Scanning the columns at Townhall.com is part of my early-morning routine, and it was at about 6 A.M. today that I read Charles Krauthammer's "Obama Bombing." I marveled at how perfectly the Pulitzer Prize-winning author had captured the essence of Hugo Chavez, calling the Venezuelan thug "a malevolent clown."
Krauthammer's words obviously impressed Matt Lauer, too. For barely an hour later, I was pleasantly surprised to find the psychiatrist-turned-pundit's phrase turning up on the screen at "Today," with Lauer clearly seeming to advance the conservative commentator's theory.
Lauer was interviewing MSNBC's Chris Matthews on this week's Hillary-Obama dust-up.
"TODAY" CO-ANCHOR MATT LAUER: Let me ask you about this debate, the issue that came out of the debate, this whole inexperience-versus-change thing, when Barack Obama answered that in the first year of his presidency he would meet with people like Castro and Chavez. Let me read you what Charles Krauthammer wrote in the Washington Post this morning:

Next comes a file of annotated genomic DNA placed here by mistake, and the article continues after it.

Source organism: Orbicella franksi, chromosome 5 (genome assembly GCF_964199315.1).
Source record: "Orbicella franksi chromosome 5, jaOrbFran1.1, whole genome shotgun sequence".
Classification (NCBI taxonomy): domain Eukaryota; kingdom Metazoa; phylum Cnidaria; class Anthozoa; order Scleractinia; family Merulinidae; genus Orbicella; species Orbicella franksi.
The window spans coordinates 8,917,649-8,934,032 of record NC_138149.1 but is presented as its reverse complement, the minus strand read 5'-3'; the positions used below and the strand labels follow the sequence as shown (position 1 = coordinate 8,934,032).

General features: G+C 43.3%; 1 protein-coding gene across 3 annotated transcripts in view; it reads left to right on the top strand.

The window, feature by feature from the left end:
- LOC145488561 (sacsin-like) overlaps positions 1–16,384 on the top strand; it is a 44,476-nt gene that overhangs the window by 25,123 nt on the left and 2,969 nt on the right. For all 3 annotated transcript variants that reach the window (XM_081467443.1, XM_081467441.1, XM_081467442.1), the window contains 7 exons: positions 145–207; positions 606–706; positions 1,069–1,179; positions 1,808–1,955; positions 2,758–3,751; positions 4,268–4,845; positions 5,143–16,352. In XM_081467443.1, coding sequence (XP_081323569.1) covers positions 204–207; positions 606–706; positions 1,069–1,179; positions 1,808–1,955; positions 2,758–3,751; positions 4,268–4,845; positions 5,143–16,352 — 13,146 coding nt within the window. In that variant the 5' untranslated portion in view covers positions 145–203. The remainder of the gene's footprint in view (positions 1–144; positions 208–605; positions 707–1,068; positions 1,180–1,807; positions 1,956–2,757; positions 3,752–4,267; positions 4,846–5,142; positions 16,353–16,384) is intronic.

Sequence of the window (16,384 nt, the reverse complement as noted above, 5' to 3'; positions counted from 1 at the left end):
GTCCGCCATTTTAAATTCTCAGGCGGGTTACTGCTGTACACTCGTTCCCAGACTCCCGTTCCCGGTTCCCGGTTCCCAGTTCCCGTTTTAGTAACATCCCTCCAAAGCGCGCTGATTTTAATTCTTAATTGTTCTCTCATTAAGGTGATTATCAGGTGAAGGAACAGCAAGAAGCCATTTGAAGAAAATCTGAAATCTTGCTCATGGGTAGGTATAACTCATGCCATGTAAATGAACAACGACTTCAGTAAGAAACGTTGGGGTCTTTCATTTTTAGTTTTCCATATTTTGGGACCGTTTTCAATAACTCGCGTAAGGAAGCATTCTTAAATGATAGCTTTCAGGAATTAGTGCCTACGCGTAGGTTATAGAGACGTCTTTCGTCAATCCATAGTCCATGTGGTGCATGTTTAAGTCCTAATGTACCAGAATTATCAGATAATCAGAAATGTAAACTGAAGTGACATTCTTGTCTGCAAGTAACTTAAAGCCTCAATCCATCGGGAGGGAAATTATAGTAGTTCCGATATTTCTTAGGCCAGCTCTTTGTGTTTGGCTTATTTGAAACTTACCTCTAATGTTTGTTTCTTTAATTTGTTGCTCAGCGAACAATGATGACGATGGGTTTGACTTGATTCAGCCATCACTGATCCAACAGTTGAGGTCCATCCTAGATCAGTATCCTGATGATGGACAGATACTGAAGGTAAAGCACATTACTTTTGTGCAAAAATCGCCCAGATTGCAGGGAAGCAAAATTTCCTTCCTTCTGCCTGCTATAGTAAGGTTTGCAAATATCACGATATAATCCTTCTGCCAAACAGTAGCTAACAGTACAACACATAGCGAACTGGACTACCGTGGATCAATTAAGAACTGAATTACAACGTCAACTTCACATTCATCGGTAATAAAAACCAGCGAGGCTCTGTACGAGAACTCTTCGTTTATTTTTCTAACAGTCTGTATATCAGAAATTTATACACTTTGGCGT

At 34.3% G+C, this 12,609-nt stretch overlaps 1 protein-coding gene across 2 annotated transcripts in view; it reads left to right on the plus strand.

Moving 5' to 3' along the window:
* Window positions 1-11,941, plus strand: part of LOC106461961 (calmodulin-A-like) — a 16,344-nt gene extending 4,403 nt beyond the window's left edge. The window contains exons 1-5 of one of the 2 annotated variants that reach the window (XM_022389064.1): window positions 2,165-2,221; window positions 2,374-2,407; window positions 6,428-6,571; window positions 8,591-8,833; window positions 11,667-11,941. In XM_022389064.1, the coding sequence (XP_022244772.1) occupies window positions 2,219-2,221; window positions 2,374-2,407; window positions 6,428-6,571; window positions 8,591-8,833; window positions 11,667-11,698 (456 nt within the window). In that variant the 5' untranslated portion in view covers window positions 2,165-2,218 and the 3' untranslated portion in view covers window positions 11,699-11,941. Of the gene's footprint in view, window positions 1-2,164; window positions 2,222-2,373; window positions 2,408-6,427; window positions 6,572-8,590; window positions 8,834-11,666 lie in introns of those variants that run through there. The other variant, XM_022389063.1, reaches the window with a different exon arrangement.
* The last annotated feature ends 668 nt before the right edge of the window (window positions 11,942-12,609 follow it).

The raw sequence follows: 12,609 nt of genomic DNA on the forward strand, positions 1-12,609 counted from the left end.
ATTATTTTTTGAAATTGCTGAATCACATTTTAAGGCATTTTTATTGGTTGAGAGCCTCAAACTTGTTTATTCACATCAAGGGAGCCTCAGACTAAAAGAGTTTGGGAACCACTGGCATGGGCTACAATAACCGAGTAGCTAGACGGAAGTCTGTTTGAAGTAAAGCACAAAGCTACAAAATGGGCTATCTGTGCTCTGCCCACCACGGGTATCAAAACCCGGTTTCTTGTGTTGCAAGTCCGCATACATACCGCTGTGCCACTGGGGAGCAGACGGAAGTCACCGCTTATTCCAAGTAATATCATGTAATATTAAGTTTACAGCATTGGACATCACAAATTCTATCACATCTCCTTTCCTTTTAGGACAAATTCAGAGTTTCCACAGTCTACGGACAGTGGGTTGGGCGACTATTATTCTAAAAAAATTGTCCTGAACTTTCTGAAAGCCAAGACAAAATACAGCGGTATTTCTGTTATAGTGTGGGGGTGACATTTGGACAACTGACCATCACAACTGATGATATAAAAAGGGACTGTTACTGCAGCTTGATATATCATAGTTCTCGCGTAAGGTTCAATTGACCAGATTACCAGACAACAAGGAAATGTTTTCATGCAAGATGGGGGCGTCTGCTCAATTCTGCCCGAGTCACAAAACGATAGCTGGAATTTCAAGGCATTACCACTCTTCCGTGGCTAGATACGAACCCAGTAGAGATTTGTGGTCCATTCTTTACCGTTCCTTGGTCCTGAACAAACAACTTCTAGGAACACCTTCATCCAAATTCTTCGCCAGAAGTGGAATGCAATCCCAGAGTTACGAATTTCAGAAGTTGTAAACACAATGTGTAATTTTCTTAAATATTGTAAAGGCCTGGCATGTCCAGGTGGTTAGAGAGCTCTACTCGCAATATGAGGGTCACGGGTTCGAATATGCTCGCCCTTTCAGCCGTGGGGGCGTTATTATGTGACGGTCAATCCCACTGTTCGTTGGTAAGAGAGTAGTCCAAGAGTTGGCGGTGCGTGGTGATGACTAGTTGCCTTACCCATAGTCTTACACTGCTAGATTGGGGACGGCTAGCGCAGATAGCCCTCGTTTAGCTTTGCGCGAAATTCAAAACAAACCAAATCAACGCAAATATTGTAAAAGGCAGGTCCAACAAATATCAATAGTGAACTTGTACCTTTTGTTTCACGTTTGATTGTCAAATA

Do the Democrats want to risk strike three, another national security question blown, but this time perhaps in a final presidential debate before the '08 election, rather than a midseason intraparty cattle call? The country might decide that it prefers, yes, a Republican -- say, 9/11 veteran Rudy Giuliani -- to a freshman senator who does not instinctively understand why an American president does not share the honor of his office with a malevolent clown like Hugo Chavez.
View video here.
Lauer continued, clearly appearing to value Krauthammer's viewpoint.
MSNBC HOST CHRIS MATTHEWS: Well it depends who you're looking at . . . The big fight's going to be in those early primaries like in Iowa. Those early primary voters and caucus voters are very, very anti-war. You have to assume they're going to be more anti-war six months from now [Chris is apparently betting against the surge.] Obama is setting himself up to be the anti-war candidate. Hillary is still playing the pivot; she can go either way, hawk or dove, depending on the circumstances. I think Obama is taking the risk he has to take, which is to be the "change" candidate.
I think Matthews is on to something. Obama, seemingly mired in second-place, needs to take the risk of going left in order to win the nomination. He'll worry later, should he succeed in becoming the nominee, about getting out of a McGovernite box of his own making.
In the meantime, it was heartening to see a serious conservative thinker like the good Dr. Krauthammer approvingly cited.
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